Chile’s answer to Malbec: Carmenere

Lamb curry at Neela’s in Downtown Napa

Carmenere changes the way I view Chile as a wine region, that is, as a high quality everyday wine producing region.  To be a ‘great’ wine region, producers need to grow and make wines that are so distinctive by grape variety, winemaking and character that if tasted blind, one could say for example, this syrah is from the Northern Rhone.  I couldn’t say that in the past with Chile’s New World style international varietal wines.    But with carmenere, Chile produces a signature wine that outclasses even carmenere’s traditional home, cool climate Bordeaux.  In Chile’s sunny and dry climate, carmenere makes a full-bodied, luscious wine with concentrated black fruit, intriguing spice and sweet tannins.

But quality winegrowing still matters with this vigorous grape variety.  If it doesn’t ripen fully, it can taste very green and loamy, and with its naturally low-medium acidity, it can become flabby if left on the vine too long.  One carmenere that I tasted recently comes from quality pioneer Montes.  Their new release 2008 Montes Alpha Carmenere Colchagua Valley ($24) was just irresistable.  It’s a very well-made full-bodied wine, clean and balanced, with super-concentrated black plum fruit infused with cocoa and espresso, velvety tannins and long finish.  It expresses carmenere’s characteristic accents of pepper and indian spice, which differentiates it from Argentina’s ubiquitous malbec.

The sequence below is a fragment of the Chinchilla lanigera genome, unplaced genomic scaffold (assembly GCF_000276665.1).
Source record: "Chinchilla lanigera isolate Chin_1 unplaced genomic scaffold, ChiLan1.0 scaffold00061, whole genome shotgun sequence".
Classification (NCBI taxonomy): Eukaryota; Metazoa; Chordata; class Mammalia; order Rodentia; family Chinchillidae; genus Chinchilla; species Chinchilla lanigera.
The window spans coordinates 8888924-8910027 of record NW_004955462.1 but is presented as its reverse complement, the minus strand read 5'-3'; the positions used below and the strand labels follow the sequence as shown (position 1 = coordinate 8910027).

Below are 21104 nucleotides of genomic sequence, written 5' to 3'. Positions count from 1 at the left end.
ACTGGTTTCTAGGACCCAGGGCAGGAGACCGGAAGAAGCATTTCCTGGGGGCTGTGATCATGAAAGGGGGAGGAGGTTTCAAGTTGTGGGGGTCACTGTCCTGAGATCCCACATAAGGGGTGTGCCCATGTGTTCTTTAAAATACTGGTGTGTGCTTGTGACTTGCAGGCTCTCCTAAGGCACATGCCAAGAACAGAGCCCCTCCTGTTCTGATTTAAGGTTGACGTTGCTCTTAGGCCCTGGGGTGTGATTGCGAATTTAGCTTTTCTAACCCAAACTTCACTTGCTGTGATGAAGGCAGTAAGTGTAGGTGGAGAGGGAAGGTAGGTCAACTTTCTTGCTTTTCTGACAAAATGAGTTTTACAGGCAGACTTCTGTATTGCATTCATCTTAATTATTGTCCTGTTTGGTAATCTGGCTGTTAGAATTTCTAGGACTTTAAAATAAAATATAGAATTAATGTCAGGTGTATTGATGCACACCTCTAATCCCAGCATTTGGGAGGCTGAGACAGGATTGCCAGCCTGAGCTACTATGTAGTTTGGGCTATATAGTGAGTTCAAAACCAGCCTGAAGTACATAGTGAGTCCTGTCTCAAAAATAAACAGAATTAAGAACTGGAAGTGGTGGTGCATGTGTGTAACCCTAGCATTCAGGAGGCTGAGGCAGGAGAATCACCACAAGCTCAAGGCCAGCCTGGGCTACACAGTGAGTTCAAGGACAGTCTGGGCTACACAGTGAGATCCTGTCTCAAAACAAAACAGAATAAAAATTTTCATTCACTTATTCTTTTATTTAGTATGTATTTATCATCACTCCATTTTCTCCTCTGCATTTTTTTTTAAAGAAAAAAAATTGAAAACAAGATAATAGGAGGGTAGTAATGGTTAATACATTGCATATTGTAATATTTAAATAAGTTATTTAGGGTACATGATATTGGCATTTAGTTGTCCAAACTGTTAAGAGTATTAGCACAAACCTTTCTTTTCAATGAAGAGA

It is carmenere’s spicy aspect that inspired the Wines of Chile UK office to launch a “Carmenere is Made for Curry” campaign earlier this year which pairing had been fascinating me ever since.  The problem as many people know is that curries are made so many different ways.  The UK campaign was focused more on Indian styles of curry vs. say Thai curries which include green and red curries prepared with coconut milk.  These Thai curries would pair well with a full-bodied, creamy but unoaked chardonnay.

I’ve tried carmenere with richer, savory Indian curries which is I think is a little too much of a good thing.  I casually asked Michael Mina Wine Director Rajat Parr at a recent Beaujolais tasting what he liked to pair with curry and he said old-school northern Rhone, which I tend to agree with.  Traditional northern Rhone syrahs have the same black fruit and pepper notes as carmenere, but is fresher and lighter than a New World carmenere, cutting through the richness of the curry.  Anyway, I don’t think carmenere should be promoted as a wine that pairs with a flavor profile so narrow as curry.  It’s a wine that is not only flexible with a variety of dishes but one that is distinctive on its own.

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